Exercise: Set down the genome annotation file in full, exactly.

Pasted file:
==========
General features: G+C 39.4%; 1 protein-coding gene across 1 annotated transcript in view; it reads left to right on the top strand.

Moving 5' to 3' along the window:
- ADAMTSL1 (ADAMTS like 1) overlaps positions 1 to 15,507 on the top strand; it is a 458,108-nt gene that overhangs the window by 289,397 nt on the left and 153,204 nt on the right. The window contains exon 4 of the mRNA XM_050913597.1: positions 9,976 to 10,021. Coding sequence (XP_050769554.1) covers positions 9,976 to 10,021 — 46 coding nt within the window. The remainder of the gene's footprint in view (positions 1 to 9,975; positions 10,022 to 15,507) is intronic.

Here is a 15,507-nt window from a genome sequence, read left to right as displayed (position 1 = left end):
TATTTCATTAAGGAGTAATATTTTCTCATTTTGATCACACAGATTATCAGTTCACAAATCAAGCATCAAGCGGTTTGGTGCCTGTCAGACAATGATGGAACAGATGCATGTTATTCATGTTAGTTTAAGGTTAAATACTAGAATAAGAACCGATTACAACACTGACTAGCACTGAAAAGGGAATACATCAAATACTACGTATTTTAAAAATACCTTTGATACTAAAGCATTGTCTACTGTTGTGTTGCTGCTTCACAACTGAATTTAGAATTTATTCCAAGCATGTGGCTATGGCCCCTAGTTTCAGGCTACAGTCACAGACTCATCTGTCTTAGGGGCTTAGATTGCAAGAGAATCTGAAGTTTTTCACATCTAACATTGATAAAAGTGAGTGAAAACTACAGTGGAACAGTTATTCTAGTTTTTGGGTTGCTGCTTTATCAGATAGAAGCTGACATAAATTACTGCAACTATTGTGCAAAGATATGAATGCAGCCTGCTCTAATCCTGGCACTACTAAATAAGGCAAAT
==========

General features: G+C 39.4%; 1 protein-coding gene across 1 annotated transcript in view; it reads left to right on the top strand.

Moving 5' to 3' along the window:
- ADAMTSL1 (ADAMTS like 1) overlaps positions 1 to 15,507 on the top strand; it is a 458,108-nt gene that overhangs the window by 289,397 nt on the left and 153,204 nt on the right. The window contains exon 4 of the mRNA XM_050913597.1: positions 9,976 to 10,021. Coding sequence (XP_050769554.1) covers positions 9,976 to 10,021 — 46 coding nt within the window. The remainder of the gene's footprint in view (positions 1 to 9,975; positions 10,022 to 15,507) is intronic.

Here is a 15,507-nt window from a genome sequence, read left to right as displayed (position 1 = left end):
TATTTCATTAAGGAGTAATATTTTCTCATTTTGATCACACAGATTATCAGTTCACAAATCAAGCATCAAGCGGTTTGGTGCCTGTCAGACAATGATGGAACAGATGCATGTTATTCATGTTAGTTTAAGGTTAAATACTAGAATAAGAACCGATTACAACACTGACTAGCACTGAAAAGGGAATACATCAAATACTACGTATTTTAAAAATACCTTTGATACTAAAGCATTGTCTACTGTTGTGTTGCTGCTTCACAACTGAATTTAGAATTTATTCCAAGCATGTGGCTATGGCCCCTAGTTTCAGGCTACAGTCACAGACTCATCTGTCTTAGGGGCTTAGATTGCAAGAGAATCTGAAGTTTTTCACATCTAACATTGATAAAAGTGAGTGAAAACTACAGTGGAACAGTTATTCTAGTTTTTGGGTTGCTGCTTTATCAGATAGAAGCTGACATAAATTACTGCAACTATTGTGCAAAGATATGAATGCAGCCTGCTCTAATCCTGGCACTACTAAATAAGGCAAAT